Let’s take a listen to some renditions performed by various singers!
It’s amazing that this song, as old as it is, rooted in religion, and with a hard personal story, has remained so significant. It became Mahalia Jackson’s signature song throughout the 1930s and 1940s as she toured with its composer Thomas A. Dorsey, making the song associated with her. Thus, the song became deeply connected with Dorsey and Jackson and then became deeply connected with her and King. This sums up the great courage, spirituality, ethicality, and morals of Martin Luther King Jr. that have never been surpassed. The timeframe in which Mahalia toured with Dorsey is especially interesting since this was a time when America was extremely divided. There weren’t any civil rights laws at the time, which made their constant faith in believing and continuing with what they sang and fought for very powerful. This same constance can be seen again with King in his consistent preaching of the use of non-violence. The whole moral message of what King stood for in non-violence against the treatment they were enduring modeled a better morality and ethics, which was not only about lifting African Americans up, but also about lifting white people up to begin to open their eyes to the effect of racism on everyone.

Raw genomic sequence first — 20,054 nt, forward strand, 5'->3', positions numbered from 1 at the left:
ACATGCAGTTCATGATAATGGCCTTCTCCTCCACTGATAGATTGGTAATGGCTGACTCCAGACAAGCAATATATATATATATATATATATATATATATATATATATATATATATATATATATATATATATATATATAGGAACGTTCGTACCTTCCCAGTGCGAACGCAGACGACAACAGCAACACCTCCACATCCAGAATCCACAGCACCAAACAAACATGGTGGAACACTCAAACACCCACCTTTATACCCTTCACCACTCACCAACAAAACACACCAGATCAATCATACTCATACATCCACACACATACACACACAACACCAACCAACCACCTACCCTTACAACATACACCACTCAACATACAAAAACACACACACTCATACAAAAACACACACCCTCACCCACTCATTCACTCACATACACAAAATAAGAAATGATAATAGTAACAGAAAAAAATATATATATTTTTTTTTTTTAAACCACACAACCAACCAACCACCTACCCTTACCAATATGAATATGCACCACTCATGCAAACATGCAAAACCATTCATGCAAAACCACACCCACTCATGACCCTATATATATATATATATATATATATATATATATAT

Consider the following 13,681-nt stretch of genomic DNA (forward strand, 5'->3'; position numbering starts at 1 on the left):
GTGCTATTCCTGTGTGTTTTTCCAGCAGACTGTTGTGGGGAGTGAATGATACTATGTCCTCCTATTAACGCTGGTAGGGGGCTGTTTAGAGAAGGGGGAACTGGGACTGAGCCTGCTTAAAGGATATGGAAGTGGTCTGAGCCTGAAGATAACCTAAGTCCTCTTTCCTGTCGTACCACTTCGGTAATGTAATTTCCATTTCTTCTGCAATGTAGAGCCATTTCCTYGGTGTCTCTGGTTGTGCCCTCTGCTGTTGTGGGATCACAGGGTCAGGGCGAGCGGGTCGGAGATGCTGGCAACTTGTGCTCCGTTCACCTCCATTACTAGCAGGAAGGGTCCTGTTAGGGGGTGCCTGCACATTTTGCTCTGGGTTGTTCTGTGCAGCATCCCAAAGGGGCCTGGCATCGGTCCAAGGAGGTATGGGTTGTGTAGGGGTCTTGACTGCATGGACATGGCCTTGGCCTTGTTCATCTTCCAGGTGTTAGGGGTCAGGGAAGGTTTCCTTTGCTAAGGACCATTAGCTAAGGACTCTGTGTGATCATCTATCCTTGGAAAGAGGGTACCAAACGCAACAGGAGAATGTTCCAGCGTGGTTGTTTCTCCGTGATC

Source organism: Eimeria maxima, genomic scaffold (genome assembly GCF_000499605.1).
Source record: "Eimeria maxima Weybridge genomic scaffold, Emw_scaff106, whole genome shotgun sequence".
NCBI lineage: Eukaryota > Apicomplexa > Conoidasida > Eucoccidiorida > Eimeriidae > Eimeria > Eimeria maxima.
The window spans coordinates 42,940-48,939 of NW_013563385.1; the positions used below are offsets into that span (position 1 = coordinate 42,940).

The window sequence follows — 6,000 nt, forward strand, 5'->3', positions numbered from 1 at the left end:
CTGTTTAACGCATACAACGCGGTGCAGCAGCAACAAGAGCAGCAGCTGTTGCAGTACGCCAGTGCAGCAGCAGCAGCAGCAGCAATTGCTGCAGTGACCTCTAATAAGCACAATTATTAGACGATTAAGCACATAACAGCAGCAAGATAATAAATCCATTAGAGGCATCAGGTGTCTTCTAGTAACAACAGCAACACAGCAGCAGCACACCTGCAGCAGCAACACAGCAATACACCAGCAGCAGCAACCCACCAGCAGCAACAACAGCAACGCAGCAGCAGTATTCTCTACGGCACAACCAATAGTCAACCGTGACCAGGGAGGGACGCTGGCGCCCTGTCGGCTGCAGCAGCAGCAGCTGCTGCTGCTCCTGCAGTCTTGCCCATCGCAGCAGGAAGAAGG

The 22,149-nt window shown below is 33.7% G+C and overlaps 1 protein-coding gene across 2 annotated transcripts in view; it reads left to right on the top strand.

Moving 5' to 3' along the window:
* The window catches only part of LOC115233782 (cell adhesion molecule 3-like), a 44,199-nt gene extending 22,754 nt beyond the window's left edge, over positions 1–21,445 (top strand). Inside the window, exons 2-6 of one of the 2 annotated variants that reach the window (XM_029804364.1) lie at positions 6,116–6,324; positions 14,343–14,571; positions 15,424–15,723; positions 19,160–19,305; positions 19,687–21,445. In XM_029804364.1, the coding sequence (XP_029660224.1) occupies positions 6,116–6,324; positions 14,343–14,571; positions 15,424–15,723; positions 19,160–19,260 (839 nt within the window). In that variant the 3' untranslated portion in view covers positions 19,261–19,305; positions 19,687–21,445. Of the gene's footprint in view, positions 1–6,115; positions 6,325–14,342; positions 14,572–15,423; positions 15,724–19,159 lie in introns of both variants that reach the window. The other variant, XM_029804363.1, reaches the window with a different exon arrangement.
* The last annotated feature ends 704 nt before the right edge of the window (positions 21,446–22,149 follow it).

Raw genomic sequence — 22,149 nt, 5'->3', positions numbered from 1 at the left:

It’s also important to remember that the whole gospel world that Dorsey, Jackson, and King came out of was very much the organizational backbone of the civil rights movement. It was a world that White people didn’t really know about, but preachers circulated for revivals along with singers and musicians. Ultimately this created an entire network that established this music and its message of striving for civil rights which began to quietly circulate and become known nationally, beginning with the Montgomery Bus Boycott. Since this was King’s favorite song and it was the last thing that he asked for, it instills a certain kind of reverence. To have preached a sermon the night before his assassination and then to request this song to be played moments before his passing is very deep, and some might even say it’s spiritual. Take My Hand, Precious Lord with its profound lyrics was a very powerful song for King as well as it being a personal testimony; it has stood the test of time and will continue to remain a significant piece of history.